50 years since the Ronan Point disaster
50 years ago today at approximately 5.45am Ivy Hodge entered her kitchen on the 18th floor of the Ronan Point building in Canning Town and lit a match. The match triggered a gas explosion which blew out her panel built walls and led to the partial collapse of the 21-storey tower. Four people were killed and seventeen injured. The casualties were lower than might have been expected but the impact of the Ronan Point disaster on architecture, urban planning and building regulation would be enormous.
R0nan Point after collapse, 1968 (Image credit: Derek Voller)
An inquiry found severe weaknesses with the Large Panel System method used to build Ronan Point and suggested many other tower blocks were at risk. In response legislation was passed to change building codes, to regulate the use of pre-fabricated parts and to safeguard buildings in the case of explosion. Notably the Ronan Point disaster shook public faith in high rise building itself, construction of new buildings halted and many were eventually demolished. Ronan Point was torn down in 1986.
The National Life Stories oral history collection Architectsâ€™ Lives contains over 140 interviews with British architects and their associates and unsurprisingly Ronan Point features heavily. The interviews are able to help us understand how the disaster affected those working in the industry.
Kate Macintosh knows the architecture of London well having designed buildings in Southwark and Lambeth. She is able to give us the context of how Ronan Point was built through precasting, the lack of supervision of this method and some shocking discoveries from her friend Sam Webbâ€™s report into the disaster:
Ronan Point was built by the private firm Taylor Woodrow and it's easy to look back and say the issue was with private construction. Yet our interview with Norman Engleback challenges this and he talks of how the Greater London Council used the same construction method and that reconstruction only took place afterwards.. According to Norman it was only the â€śluck of the drawâ€ť that GLC buildings didnâ€™t also collapse â€ślike packs of cardsâ€ť:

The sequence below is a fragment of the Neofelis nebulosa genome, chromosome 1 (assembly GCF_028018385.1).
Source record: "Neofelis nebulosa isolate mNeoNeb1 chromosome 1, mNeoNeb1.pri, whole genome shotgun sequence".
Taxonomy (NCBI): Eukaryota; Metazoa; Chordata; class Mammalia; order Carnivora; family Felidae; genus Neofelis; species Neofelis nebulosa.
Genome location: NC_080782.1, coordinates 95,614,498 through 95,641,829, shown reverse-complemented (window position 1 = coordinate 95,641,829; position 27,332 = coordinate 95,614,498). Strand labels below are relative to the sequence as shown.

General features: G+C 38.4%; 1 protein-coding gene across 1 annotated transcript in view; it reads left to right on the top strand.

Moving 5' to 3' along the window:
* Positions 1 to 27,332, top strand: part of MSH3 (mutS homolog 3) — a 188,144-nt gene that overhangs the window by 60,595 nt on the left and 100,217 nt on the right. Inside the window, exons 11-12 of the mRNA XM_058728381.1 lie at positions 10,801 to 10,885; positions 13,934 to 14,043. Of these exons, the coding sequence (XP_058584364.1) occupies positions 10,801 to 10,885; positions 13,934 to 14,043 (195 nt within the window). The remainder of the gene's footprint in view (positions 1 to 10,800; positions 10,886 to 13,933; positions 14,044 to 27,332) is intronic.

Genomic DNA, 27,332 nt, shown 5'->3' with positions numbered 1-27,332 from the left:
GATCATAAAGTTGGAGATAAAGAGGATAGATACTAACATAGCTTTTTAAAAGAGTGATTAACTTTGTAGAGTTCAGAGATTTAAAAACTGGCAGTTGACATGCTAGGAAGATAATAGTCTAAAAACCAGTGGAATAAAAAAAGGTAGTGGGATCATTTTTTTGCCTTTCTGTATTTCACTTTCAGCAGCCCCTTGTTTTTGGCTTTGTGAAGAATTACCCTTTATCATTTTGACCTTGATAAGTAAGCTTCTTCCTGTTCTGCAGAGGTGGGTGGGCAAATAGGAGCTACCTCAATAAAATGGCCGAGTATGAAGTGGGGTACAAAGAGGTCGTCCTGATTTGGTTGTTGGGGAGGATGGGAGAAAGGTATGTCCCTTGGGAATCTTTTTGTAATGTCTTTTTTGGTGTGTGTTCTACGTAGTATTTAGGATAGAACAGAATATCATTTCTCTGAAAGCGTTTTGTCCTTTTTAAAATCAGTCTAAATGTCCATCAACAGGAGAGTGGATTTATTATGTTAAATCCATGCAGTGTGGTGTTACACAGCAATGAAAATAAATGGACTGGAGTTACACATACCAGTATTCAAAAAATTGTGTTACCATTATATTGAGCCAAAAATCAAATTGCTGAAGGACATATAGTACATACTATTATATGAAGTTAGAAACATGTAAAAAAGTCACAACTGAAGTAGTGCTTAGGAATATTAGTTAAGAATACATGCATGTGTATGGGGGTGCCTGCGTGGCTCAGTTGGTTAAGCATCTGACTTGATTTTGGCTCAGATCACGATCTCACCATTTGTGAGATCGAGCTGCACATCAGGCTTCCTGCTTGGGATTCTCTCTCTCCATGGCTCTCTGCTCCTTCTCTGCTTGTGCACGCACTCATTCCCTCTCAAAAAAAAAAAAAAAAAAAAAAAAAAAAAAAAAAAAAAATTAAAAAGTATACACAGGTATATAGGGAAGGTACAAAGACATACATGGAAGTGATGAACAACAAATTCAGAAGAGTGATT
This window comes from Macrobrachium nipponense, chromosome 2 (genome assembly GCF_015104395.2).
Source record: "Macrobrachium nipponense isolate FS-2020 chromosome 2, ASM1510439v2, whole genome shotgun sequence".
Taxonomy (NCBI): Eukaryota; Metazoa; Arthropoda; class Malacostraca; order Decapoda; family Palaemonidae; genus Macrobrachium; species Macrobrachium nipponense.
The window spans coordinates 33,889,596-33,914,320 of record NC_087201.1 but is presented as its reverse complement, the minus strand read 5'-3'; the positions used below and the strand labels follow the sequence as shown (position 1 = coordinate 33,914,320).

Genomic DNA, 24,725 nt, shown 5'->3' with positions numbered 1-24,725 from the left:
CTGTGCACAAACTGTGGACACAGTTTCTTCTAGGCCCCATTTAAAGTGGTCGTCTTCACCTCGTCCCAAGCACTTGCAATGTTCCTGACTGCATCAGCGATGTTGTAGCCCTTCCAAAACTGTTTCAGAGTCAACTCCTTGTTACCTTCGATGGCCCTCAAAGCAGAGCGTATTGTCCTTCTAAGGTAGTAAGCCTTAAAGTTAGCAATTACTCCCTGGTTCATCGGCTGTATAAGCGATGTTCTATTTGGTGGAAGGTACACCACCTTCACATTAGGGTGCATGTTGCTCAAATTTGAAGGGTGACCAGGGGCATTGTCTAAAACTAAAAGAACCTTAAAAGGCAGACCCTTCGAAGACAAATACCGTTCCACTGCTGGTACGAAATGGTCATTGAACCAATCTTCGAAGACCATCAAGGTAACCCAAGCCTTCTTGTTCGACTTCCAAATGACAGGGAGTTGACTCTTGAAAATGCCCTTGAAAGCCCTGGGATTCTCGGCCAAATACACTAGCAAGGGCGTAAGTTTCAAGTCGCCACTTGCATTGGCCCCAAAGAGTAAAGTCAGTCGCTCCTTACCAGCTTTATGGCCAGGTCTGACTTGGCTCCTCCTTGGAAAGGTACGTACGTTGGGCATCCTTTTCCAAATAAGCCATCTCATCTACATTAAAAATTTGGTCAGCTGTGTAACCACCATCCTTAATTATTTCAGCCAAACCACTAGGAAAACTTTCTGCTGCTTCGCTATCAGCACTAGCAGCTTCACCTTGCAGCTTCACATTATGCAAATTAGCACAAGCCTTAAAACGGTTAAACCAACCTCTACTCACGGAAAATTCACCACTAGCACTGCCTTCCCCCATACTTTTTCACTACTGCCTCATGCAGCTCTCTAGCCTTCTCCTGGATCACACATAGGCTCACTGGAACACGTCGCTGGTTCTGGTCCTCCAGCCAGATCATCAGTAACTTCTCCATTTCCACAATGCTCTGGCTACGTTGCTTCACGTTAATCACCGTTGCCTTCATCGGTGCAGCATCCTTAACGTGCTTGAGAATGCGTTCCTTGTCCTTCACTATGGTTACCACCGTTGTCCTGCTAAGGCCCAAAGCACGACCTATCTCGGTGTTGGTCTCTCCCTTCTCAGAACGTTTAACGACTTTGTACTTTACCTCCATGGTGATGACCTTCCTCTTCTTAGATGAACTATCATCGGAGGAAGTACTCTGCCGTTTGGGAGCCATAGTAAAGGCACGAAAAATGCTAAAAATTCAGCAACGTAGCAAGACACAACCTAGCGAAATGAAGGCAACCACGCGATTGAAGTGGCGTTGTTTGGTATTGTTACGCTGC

For Maurice Ash, who would in 1969 become Chairman of the Town and Country Planning Association, the disaster justified his long campaign against high rise construction and his view that the people who lived in the towers â€śhatedâ€ť it:
Regulation change is a legalistic process but it has deeply human consequences. The interviews in Architectsâ€™ Lives are a fantastic resource for understanding these consequences but they are at the same time limited. Notably in this case they do not include the voices of those who lived in Ronan Point or other tower blocks. With this mind it is useful to contextualise the collection among other local oral histories and oral histories of housing; for example the interviews in the East London Peopleâ€™s Archive as well as the work of the Woodberry Down Memories Group and Tony Parkerâ€™s ground breaking book The People of Providence. Taken as a whole these oral histories shed some light on how disasters like Ronan Point as well as broader changes in housing were experienced by the people involved and affected.
Architectsâ€™ Lives is an ongoing National Life Stories project which began in 1995. Many interviews from Architectsâ€™ Lives, included those mentioned in this blog, can be accessed via the British Library Sounds website in the Architecture collection. To explore the collection in detail, please search the Sound and Moving Image catalogue. The catalogue reference used for all the recordings in the project is C467. A list of interviewees is also available.